Although there was hope that Covid-19 would delay the Libor transition, markets must prepare for announcements that the Libor interest rate benchmark will stop at the end of 2021, according to the Financial Conduct Authority (FCA).
Speaking at a virtual event organised by the Association of Corporate Treasurers, Edwin Schooling Latter, the FCA’s director of markets, said, “The scenario that you need to be ready for is that those are announcements of cessation. The transition away from Libor has not been postponed because of COVID-19.”
Libor, or the London Interbank Offered Rate, is an interest rate benchmark used in contracts worth around £355 trn globally. It is being scrapped after banks were fined for trying to manipulate it and global regulators, in particular, the FCA, is pushing for a hard deadline for the end of 2021.
In March, the regulator warned that the coronavirus pandemic was likely to make it harder for some firms to meet milestones for the transition from Libor to other rates such as Sonia – an overnight interest rate compiled by the Bank of England.
Earlier in the month, banks were required to offer customers non-Libor alternatives, and from the end of the first quarter of 2021, Libor loans can no longer be offered.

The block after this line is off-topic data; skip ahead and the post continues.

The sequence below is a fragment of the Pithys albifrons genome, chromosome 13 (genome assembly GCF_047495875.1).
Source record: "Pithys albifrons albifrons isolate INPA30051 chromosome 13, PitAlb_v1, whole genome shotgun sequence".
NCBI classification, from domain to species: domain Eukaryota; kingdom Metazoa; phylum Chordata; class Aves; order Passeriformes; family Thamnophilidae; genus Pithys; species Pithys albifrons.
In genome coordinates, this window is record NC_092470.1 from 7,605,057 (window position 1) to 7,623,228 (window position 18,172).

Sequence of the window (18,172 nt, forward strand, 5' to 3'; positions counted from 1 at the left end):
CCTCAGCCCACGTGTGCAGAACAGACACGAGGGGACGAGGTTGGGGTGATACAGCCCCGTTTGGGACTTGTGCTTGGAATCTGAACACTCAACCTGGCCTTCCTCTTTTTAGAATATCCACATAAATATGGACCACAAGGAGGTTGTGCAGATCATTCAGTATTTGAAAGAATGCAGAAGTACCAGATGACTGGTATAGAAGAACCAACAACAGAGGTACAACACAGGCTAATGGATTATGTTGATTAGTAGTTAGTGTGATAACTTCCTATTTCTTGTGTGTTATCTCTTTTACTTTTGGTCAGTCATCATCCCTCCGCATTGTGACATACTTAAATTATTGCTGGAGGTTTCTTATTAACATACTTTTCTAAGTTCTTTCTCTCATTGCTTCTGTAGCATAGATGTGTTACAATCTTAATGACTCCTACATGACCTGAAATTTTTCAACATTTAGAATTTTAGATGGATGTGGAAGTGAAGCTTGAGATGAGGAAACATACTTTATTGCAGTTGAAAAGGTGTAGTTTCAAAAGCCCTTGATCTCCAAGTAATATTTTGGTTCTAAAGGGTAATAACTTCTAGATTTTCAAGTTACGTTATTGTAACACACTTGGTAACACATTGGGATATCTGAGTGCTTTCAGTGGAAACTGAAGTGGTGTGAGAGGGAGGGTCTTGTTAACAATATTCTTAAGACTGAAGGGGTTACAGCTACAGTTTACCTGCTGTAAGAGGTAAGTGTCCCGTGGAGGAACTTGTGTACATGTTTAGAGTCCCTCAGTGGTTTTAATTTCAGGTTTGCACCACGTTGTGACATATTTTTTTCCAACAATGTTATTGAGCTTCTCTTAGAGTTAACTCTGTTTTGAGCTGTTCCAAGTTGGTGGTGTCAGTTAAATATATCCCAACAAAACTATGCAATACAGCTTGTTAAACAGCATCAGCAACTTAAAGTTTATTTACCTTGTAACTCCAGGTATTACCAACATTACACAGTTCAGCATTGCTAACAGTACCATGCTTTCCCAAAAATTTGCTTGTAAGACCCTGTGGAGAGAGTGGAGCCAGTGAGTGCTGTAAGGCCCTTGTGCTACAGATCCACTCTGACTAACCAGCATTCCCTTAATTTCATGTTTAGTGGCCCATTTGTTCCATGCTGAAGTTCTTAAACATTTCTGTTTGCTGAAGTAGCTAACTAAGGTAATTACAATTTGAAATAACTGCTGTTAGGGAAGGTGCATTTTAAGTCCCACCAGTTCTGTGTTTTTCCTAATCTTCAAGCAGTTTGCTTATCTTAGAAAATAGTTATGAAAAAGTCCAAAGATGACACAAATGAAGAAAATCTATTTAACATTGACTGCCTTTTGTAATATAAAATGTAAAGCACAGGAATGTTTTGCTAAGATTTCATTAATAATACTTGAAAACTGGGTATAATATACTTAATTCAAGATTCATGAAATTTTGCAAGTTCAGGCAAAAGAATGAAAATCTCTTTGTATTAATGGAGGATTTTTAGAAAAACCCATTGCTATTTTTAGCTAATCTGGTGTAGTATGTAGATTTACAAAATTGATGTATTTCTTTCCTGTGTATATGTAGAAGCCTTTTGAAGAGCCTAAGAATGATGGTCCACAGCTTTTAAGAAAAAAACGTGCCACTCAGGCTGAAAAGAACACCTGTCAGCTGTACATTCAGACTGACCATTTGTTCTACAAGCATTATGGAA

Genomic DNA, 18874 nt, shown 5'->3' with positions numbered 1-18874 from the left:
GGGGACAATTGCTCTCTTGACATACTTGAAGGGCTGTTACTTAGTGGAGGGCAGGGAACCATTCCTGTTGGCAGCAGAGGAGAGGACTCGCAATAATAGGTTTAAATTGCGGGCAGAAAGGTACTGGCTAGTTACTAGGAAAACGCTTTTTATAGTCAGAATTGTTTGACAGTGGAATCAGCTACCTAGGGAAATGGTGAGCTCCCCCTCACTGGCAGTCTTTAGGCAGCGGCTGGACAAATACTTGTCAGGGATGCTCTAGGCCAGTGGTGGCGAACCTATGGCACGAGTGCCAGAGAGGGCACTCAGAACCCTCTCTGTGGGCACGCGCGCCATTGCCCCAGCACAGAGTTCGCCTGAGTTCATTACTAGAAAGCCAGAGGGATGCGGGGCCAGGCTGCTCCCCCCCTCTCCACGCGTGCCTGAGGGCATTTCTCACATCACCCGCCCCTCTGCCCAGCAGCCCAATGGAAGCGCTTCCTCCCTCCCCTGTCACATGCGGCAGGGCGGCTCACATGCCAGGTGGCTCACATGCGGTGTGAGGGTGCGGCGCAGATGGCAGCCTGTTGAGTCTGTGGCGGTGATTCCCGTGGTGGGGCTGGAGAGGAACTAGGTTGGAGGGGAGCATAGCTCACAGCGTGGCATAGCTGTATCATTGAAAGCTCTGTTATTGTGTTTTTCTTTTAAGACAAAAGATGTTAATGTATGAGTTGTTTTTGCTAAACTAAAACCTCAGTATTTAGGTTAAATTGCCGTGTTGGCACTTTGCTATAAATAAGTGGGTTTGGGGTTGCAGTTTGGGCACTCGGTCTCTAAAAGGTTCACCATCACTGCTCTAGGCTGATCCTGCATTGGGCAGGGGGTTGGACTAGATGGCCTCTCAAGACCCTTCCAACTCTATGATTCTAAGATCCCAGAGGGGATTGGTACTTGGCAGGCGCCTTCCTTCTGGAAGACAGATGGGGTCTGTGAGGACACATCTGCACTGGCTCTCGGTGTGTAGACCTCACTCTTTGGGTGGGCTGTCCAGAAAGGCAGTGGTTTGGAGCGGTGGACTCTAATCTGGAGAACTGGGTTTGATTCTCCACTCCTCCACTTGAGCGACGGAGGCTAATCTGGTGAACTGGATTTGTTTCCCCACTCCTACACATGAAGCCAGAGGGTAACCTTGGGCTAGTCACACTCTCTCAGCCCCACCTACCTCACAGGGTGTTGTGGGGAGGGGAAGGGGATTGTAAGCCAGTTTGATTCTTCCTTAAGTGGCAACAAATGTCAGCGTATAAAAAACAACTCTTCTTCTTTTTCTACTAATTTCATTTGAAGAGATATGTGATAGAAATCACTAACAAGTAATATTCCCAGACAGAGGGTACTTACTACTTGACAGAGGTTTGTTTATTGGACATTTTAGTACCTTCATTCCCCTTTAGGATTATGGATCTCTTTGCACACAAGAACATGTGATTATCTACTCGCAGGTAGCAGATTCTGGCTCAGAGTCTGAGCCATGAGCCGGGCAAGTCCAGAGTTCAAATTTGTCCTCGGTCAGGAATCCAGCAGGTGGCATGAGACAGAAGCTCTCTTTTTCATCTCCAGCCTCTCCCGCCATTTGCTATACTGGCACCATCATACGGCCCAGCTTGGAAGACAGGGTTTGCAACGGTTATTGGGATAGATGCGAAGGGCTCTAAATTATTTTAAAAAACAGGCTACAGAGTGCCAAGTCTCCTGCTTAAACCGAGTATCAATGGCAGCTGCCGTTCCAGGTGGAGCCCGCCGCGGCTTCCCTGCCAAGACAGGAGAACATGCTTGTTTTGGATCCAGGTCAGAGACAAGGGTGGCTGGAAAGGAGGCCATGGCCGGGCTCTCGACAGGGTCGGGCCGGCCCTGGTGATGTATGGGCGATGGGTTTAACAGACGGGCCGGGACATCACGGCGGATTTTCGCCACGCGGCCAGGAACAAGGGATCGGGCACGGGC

Last week, Natwest said it is writing to 3,500 companies to explain how delays in switching rates could increase the volatility of their borrowing costs and how to choose the most suitable new benchmark before Libor disappears at the end of 2021.
Customers were told to check there are no gaps in hedging across products if their derivatives and loans switch to Sonia at different speeds.
Libor has “terms” stretching out months or years, but much of Sonia usage will be based on “compounding” the rate over the term of a contract.
“Everyone on the inside of this exercise is very confident that the future centre of gravity of interest rates is going to be those overnight rates compounded in arrears,” Schooling Latter said.